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Offered entirely online: interactive, livestreaming classes and personalized feedback on completed work.

with Ian Jehle

What do we mean when we say a work of art or a picture has depth? Does something in the picture look like it’s leaping off the page or is it a scene that feels like you could step into. How do artists make us see 3 dimensions when we look at a two dimensional image?

This class focuses on the principles used by artists, architects, engineers, designers, and mathematicians to depict three dimensions on a two dimensional surface. We will start by talking about the classical method of one and two point perspective formalized during the Italian Renaissance. Then we will move on to isometric projection, which is one of the most common ways that architects and engineers describe three-dimensional space. These two methods are rooted in mathematics and speak to a time when creative thinkers were often both artists scientists. But space is more than mathematics. Space is part of how our minds perceive and navigate the world. So we will also discuss other methods for depicting space from various cultures and eras  that are related to our experience of the natural world. These will include atmospheric perspective employed most notably by Leonardo da Vinci as well as the stacked and elastic methods used by traditional Chinese and Japanese artists. We will conclude with the view from a train method used by Mexican muralist David Alfaro Siqueiros.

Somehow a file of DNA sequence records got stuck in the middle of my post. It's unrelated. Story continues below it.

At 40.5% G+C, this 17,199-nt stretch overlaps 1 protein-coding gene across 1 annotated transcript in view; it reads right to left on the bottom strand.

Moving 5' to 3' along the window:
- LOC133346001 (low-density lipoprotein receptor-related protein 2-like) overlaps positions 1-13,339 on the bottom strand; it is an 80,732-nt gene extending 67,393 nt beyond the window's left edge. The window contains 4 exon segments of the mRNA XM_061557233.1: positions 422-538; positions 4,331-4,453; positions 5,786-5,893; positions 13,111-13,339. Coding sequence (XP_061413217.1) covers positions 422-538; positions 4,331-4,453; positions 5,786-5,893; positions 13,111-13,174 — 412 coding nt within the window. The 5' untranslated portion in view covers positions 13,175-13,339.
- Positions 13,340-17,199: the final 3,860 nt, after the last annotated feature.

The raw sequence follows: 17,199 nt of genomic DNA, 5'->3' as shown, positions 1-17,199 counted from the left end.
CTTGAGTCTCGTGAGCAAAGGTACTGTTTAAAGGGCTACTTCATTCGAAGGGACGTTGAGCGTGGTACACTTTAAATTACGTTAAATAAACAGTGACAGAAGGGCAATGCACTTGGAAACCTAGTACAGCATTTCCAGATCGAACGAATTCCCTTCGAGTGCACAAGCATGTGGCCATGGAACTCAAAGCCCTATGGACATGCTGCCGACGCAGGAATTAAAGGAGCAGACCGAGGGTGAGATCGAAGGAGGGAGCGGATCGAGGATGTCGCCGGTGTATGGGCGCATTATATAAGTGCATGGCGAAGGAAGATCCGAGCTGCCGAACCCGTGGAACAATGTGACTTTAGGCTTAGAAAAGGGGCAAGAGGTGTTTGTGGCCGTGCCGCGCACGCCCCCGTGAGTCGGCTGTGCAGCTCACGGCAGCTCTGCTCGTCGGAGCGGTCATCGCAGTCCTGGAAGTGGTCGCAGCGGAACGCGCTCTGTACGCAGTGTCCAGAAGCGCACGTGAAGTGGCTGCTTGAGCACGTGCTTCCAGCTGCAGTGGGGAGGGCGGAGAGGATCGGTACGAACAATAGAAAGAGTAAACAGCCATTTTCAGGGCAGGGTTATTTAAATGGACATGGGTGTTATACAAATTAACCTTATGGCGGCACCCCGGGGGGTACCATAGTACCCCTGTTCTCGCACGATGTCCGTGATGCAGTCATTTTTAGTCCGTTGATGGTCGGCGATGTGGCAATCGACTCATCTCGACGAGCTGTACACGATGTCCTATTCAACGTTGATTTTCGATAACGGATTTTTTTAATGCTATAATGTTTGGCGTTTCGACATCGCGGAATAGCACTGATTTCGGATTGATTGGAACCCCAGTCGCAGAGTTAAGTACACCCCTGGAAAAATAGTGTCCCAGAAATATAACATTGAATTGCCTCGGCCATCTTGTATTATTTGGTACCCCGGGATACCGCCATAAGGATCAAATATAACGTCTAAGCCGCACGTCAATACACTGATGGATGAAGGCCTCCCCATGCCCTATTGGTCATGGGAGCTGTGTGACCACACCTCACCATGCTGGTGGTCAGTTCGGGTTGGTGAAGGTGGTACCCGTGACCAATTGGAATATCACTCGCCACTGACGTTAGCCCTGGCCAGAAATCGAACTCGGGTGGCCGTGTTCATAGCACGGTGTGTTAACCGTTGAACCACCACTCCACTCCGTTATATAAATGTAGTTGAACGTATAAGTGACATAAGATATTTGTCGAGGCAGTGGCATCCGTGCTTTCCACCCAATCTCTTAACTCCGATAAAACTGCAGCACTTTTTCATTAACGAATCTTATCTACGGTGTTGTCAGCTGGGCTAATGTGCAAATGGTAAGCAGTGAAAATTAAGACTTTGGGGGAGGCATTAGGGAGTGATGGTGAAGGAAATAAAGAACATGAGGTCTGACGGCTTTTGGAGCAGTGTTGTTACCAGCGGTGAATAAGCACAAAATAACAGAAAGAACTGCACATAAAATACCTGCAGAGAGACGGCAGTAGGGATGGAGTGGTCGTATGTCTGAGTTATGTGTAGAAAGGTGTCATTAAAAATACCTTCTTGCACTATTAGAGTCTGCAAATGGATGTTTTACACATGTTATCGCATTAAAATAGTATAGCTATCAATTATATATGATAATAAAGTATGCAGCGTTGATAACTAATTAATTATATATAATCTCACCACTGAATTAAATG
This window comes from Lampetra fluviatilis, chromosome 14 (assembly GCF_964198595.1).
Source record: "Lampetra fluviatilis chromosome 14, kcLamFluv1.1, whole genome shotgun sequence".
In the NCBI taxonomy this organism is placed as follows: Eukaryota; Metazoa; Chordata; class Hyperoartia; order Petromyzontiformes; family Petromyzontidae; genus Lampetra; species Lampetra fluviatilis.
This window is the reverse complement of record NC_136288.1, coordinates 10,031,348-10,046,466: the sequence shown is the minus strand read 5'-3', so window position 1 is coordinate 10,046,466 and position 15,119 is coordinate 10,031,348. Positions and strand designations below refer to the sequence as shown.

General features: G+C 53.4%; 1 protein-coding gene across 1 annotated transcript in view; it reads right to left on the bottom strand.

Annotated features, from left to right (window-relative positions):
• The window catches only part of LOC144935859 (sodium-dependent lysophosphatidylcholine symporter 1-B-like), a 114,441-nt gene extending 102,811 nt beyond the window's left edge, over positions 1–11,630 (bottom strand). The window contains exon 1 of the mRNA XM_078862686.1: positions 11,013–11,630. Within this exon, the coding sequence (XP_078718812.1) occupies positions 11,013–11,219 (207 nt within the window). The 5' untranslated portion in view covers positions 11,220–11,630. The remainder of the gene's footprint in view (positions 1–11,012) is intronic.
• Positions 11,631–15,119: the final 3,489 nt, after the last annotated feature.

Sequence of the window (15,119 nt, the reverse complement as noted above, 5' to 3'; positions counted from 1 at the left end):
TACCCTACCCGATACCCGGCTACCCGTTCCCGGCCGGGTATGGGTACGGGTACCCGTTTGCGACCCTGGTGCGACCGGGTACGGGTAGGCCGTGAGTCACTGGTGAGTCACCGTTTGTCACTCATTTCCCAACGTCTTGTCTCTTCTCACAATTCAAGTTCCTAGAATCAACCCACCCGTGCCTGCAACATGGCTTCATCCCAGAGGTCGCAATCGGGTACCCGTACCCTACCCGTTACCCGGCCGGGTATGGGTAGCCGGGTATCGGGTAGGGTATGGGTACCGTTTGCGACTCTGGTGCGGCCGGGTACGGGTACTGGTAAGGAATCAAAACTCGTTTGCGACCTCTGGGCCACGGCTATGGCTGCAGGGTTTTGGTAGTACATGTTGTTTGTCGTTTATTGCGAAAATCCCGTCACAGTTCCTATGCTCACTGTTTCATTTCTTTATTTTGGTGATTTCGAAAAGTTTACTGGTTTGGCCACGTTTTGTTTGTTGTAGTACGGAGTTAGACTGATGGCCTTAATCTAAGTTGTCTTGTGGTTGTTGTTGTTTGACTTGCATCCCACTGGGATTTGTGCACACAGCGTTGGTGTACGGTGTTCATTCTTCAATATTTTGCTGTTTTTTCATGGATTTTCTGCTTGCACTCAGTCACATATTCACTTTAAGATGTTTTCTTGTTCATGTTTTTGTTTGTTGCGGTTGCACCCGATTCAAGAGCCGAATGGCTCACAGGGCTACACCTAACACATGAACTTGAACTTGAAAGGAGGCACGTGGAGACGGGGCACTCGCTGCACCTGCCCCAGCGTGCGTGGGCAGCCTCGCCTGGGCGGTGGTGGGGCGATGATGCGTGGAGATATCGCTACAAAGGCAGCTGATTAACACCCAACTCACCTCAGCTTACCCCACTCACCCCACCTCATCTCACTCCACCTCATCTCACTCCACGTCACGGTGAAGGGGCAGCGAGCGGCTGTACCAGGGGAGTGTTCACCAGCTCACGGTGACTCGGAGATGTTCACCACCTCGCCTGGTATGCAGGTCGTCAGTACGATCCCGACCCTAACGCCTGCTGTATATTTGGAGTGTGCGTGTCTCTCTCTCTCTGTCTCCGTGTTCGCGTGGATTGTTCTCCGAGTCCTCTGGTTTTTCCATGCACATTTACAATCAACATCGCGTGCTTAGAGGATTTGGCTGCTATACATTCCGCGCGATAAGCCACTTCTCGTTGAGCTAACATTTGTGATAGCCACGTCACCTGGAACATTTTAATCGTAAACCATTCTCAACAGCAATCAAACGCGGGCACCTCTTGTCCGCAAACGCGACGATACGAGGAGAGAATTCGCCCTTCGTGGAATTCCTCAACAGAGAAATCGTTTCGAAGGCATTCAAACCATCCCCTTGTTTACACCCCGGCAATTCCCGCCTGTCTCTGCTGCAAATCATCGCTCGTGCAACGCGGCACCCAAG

• One point perspective in the renaissance and beyond
  • Two and three point perspective end it uses in contemporary design
  • Isometric perspective and the art of IKEA
  • Atmospheric perspective from Leonardo and Whistler
  • Stacked perspective in vertical Chinese painting
  • The art of the mysterious world: elastic space in Japanese scroll painting
  • The view from a train: Siqueiros and the art of the mural


Our Online Workshop Format:

  • Livestreaming classes take place via online video conference (using Zoom). The instructor conducts live demos with step-by-step instruction so that you can work together in real time. You also have the opportunity to ask questions and get feedback during class time.
  • We keep class sizes small and the atmosphere is interactive and supportive.
  • Finish exercises or practice at your own pace, at home, outside of class time.
  • Receive individual feedback on your completed work and exchange comments and questions with the instructor and your fellow workshop participants in an encouraging environment.
  • Find supplemental material and watch the progress of other participants by visiting the workshop Dropbox folder in between classes.
  • Recordings from each week’s livestreaming session are available in case you miss a class or want to review a demo.



Apr 28 – Jun 2, 2021

6x Wednesday  6-8 pm CET
(6pm in Berlin, 12pm in New York, 9am in San Francisco, 5pm in London)

Cost: 190 Euros
(includes 19%VAT)